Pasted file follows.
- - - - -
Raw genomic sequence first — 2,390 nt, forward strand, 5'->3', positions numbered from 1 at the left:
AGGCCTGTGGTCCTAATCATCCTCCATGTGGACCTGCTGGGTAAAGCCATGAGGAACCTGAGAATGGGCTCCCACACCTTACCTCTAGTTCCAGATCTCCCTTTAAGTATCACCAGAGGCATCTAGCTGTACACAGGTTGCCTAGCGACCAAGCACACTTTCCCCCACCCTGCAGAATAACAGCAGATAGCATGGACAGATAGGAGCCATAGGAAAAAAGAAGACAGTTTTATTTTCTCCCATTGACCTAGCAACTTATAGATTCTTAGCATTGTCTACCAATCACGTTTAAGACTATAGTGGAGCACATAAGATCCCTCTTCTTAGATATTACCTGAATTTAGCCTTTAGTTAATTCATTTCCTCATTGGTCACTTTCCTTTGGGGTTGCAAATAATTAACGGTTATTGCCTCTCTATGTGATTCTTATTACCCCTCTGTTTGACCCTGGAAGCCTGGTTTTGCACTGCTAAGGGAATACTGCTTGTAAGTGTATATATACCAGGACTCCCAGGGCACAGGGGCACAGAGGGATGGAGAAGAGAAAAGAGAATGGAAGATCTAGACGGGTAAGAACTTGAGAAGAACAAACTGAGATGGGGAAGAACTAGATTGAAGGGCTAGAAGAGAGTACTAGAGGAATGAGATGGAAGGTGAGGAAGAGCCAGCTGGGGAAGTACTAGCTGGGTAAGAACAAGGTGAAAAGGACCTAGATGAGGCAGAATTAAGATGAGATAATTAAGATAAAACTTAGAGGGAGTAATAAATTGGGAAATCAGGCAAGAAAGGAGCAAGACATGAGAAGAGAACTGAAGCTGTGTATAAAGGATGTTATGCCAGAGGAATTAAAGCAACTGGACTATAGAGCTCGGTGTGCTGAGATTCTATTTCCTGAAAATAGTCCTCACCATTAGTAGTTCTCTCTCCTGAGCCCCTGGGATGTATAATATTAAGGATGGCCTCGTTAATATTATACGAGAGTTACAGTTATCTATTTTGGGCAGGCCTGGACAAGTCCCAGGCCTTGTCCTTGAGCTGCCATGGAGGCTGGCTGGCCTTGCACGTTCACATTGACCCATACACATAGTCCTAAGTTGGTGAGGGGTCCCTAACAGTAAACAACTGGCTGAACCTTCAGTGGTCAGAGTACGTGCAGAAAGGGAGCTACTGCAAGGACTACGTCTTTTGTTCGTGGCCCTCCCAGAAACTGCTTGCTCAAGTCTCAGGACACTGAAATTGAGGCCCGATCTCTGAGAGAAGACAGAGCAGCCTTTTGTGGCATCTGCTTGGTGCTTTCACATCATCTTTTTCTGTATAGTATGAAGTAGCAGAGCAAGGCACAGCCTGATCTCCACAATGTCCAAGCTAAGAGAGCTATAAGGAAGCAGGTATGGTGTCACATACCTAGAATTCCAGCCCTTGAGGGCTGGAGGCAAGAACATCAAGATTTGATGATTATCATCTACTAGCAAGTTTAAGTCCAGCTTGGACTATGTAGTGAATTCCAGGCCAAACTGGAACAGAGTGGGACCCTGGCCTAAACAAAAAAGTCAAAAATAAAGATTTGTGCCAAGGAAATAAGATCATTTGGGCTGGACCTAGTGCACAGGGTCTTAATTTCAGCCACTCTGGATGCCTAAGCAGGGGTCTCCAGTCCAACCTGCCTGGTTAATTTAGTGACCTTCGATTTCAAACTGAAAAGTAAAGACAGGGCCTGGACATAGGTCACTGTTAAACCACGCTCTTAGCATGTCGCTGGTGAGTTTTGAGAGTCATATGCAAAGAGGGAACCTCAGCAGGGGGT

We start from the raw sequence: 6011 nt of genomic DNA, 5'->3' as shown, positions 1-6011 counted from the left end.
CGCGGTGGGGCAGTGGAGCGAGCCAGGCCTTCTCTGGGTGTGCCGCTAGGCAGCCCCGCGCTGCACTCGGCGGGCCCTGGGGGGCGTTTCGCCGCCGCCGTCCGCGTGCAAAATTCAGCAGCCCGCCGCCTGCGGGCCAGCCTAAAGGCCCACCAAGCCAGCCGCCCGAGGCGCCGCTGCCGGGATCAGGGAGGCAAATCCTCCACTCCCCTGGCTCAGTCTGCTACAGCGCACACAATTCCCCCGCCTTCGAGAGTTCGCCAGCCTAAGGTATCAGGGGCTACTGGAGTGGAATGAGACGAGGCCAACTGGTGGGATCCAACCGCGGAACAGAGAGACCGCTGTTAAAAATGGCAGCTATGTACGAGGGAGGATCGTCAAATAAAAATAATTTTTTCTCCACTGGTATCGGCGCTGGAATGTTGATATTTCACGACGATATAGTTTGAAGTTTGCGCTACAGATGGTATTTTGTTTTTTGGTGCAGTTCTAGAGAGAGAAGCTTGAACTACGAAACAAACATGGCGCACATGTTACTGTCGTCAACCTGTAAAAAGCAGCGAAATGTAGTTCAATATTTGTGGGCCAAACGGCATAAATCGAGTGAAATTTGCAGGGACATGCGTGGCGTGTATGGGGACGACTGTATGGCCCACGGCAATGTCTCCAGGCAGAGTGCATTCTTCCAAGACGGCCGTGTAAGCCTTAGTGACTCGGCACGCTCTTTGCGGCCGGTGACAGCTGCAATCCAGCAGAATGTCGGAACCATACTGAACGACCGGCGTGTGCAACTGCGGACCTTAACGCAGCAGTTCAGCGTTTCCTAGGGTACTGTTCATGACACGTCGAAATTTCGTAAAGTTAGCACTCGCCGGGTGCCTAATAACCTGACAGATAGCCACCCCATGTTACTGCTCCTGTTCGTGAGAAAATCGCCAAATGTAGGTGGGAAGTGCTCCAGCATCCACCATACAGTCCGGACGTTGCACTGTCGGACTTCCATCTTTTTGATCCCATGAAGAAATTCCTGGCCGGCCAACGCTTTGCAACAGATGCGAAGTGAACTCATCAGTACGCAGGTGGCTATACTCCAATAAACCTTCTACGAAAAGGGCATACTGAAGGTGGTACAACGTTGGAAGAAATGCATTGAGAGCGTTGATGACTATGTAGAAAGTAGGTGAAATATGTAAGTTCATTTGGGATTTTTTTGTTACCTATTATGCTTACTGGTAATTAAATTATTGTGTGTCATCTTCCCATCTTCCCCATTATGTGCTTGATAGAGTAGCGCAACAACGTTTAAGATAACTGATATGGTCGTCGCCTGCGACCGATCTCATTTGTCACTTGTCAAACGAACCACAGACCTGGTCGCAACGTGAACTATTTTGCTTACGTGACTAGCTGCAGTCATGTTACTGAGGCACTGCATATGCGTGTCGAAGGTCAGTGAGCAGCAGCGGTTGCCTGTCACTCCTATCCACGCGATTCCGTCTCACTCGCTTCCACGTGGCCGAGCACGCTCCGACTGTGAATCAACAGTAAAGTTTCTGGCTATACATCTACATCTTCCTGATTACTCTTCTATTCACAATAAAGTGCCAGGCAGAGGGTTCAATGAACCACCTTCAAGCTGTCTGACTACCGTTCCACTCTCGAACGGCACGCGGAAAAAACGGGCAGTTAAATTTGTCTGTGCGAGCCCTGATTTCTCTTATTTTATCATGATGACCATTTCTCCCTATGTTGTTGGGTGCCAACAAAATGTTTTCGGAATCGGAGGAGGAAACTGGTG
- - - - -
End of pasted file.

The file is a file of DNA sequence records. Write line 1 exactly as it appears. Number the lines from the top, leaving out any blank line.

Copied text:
Raw genomic sequence first — 2,390 nt, forward strand, 5'->3', positions numbered from 1 at the left: